The extra frets causes some controversy amongst traditionalists. Older styled Fender guitars tend to have 21 frets, and Gibson Les Paul inspired instruments have 22. The reason for this is the difference in scale length. If you fit a guitar with 24 frets (or more in extreme cases!) then you either have to move the neck pickup further down the body or increase the scale length - I don’t think it matters too much either way. If you like the guitar and it has 24 frets - brilliant! If you love the guitar but feel restricted by 22 frets then you may need to compromise.


I have a few guitars that have different numbers of frets so I can learn or play a specific solo if I need to - that is my excuse anyway!


How Long Should I Leave Between String Changes?

Some famous artists have the luxury of brand endorsements and staff so that they can change their strings after every show. I think this is an extravagance just for the sake of it, personally. 


In my blog post about pain in the fingertips, I discussed how I like to use Optiweb strings from Elixir - these are coated, meaning they last longer, but not so much as to feel weird to play. I haven’t changed the strings on my main guitar for perhaps four or five months, because I haven’t needed to. I wipe them down after I’ve played the guitar in question which probably helps! 


Brands that aren’t coated well inevitably need changing sooner, but there are many other factors to consider. One of them is how much you sweat and how acidic that sweat is (not a nice thought but worth considering!), another might be the general condition of the hardware on your guitar and your playing style. One downside to having a guitar with stainless steel frets is that, because I use Elixir strings, the underside of the string deteriorates and has indentations from the frets - this doesn’t happen with normal strings because they degrade in the normal way first!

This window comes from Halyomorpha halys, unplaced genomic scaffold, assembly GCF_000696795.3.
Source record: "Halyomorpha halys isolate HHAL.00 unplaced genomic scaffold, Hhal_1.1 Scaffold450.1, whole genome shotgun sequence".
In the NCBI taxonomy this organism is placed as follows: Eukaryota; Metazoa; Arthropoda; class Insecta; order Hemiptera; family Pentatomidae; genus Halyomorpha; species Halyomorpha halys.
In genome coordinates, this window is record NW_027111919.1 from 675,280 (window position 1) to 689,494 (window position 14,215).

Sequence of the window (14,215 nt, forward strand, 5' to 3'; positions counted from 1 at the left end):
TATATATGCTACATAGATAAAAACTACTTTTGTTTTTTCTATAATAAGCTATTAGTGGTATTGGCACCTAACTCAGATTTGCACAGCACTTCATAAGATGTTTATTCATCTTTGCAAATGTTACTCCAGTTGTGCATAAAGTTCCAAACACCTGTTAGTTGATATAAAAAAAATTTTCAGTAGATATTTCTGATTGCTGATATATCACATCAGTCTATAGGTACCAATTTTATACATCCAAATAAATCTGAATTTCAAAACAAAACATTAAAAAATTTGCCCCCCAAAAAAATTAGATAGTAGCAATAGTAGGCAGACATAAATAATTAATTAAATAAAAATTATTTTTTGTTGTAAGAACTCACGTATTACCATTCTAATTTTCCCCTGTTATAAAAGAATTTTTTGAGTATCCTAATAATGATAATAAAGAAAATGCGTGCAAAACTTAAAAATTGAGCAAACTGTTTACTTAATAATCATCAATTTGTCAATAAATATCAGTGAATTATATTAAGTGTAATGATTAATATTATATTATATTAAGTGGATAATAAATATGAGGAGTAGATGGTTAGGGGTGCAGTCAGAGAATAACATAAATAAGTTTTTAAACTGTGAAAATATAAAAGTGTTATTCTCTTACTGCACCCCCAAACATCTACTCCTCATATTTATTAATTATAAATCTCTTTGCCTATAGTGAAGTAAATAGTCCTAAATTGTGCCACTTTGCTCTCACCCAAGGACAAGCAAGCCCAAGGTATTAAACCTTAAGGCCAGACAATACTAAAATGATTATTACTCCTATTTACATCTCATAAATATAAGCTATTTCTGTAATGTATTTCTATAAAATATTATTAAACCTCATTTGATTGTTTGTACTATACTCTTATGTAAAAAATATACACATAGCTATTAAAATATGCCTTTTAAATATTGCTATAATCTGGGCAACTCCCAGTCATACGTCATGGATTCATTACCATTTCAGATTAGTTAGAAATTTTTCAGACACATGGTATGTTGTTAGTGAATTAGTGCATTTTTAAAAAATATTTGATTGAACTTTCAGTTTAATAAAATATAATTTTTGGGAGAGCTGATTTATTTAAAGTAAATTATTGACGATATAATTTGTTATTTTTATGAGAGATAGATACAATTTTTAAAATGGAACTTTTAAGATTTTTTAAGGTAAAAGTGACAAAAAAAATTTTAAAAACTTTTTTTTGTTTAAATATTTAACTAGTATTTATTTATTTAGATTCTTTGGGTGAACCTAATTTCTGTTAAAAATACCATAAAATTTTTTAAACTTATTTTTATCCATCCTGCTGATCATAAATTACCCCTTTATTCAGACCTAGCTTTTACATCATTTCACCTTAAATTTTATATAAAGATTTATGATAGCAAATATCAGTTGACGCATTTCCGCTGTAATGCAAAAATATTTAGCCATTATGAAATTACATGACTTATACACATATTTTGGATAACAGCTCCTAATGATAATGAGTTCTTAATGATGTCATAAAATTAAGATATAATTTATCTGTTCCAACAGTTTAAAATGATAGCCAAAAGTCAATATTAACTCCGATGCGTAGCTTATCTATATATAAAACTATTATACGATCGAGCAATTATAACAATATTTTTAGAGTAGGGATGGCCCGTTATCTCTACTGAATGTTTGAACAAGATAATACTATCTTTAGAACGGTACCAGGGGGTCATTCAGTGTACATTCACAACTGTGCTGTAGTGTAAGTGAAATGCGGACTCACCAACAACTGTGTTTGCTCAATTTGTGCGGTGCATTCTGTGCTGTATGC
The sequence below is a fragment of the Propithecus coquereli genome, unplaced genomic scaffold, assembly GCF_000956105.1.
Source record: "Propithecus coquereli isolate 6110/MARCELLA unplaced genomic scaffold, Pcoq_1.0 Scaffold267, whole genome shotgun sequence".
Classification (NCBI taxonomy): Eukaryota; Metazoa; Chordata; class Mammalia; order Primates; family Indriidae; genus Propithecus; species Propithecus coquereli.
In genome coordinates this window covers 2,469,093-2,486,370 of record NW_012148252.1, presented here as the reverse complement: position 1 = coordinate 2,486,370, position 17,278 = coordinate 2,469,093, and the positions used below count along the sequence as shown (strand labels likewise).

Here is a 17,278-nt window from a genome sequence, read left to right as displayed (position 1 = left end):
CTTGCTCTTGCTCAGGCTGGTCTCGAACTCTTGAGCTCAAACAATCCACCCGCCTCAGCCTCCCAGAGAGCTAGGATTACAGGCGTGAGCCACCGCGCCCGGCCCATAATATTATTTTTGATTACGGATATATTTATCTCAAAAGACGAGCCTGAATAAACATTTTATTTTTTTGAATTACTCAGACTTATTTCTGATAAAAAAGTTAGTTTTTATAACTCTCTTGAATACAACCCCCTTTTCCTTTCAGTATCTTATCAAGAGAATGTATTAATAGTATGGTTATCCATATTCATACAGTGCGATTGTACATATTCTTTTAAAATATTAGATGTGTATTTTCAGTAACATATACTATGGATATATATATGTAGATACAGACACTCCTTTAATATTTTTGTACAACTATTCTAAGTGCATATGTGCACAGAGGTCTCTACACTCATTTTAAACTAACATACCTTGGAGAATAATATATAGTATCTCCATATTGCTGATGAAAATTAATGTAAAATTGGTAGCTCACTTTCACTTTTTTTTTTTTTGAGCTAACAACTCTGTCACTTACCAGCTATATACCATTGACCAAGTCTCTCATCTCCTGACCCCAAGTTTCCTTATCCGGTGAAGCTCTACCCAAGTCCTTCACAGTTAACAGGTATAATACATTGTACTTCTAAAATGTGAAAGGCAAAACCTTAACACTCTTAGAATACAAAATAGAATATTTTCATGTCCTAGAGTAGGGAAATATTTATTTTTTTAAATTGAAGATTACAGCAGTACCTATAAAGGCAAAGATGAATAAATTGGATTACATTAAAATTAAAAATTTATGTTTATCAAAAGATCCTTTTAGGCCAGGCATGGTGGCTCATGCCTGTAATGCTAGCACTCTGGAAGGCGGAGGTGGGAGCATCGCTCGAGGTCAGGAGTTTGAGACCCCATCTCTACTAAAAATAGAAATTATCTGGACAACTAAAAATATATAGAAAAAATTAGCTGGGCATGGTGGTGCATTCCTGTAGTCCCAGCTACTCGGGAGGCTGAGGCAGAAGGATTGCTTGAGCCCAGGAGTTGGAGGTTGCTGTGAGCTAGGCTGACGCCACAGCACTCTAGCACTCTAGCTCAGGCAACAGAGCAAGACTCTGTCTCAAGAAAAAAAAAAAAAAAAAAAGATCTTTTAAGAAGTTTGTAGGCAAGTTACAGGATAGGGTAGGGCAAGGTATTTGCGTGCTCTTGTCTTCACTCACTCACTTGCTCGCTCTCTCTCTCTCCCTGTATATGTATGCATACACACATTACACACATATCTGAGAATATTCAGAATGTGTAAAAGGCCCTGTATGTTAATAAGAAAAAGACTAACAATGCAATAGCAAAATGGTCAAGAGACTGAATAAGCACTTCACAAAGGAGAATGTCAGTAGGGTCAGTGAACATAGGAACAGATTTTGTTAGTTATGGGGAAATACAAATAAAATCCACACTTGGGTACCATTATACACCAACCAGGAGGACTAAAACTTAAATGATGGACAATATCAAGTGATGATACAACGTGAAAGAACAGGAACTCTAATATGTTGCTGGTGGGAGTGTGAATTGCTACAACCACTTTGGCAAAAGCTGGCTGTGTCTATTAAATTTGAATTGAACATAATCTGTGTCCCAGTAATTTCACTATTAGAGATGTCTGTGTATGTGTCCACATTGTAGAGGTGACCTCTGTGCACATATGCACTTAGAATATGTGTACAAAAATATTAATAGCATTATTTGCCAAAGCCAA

There is no real answer I’m afraid. The best thing to do is keep an eye out for how they look, clean them regularly and change them if the intonation is not quite right, or they hurt when you play. Bending on old strings is also significantly more difficult, so that could be the cause if you are having issues there!


Is the Guitar a Real Instrument?

Believe it or not, I have actually been asked this before! The student in question was young, so they were quickly forgiven. However, it was their understanding that only instruments used in classical music were “real”... whatever that means. 


Of course the guitar is a real instrument! How seriously you take it is entirely up to you as an individual. Many people have the opposite view and think that learning the violin is only for boring people, and the guitar is superior (which it is, but I am biased!). There is no quantifiable factor for determining how real, or worthwhile an instrument is!


Let us quickly look at some instruments that are a gimmick, or joke instruments. Just bear in mind that they can still be used seriously and to create amazing music!


Kazoo


This version of ‘Ode to Joy’ by Beethoven played on the kazoo won’t be selling a million records anytime soon - it is still a bit of fun and clearly a joke!


Otamatone


This video is a cover, and I have to admit I cry-laughed watching it. Even a silly instrument such as this can still bring people joy.


Melodica


The melodica is a cross between a wind instrument and a piano. The idea is that you blow air through it, but change the notes with keys as you would on a piano. The video above is a fantastic cover of ‘Stacy’s Mom’ by Fountains of Wayne, performed expertly by Postmodern Jukebox. Check out Casy Abrams’ solo!


It goes without saying that these instruments are supplementary to one's existing skill set, and not usually what they would focus on!




Final Thoughts

One more time - there are no stupid questions! There are so many more I haven’t covered here, I might answer some more in the future. 


If you are not sure about something, ask a trusted friend or, better yet, one of the amazing team of teachers at The American Guitar Academy - they will set you on the right path!

Alex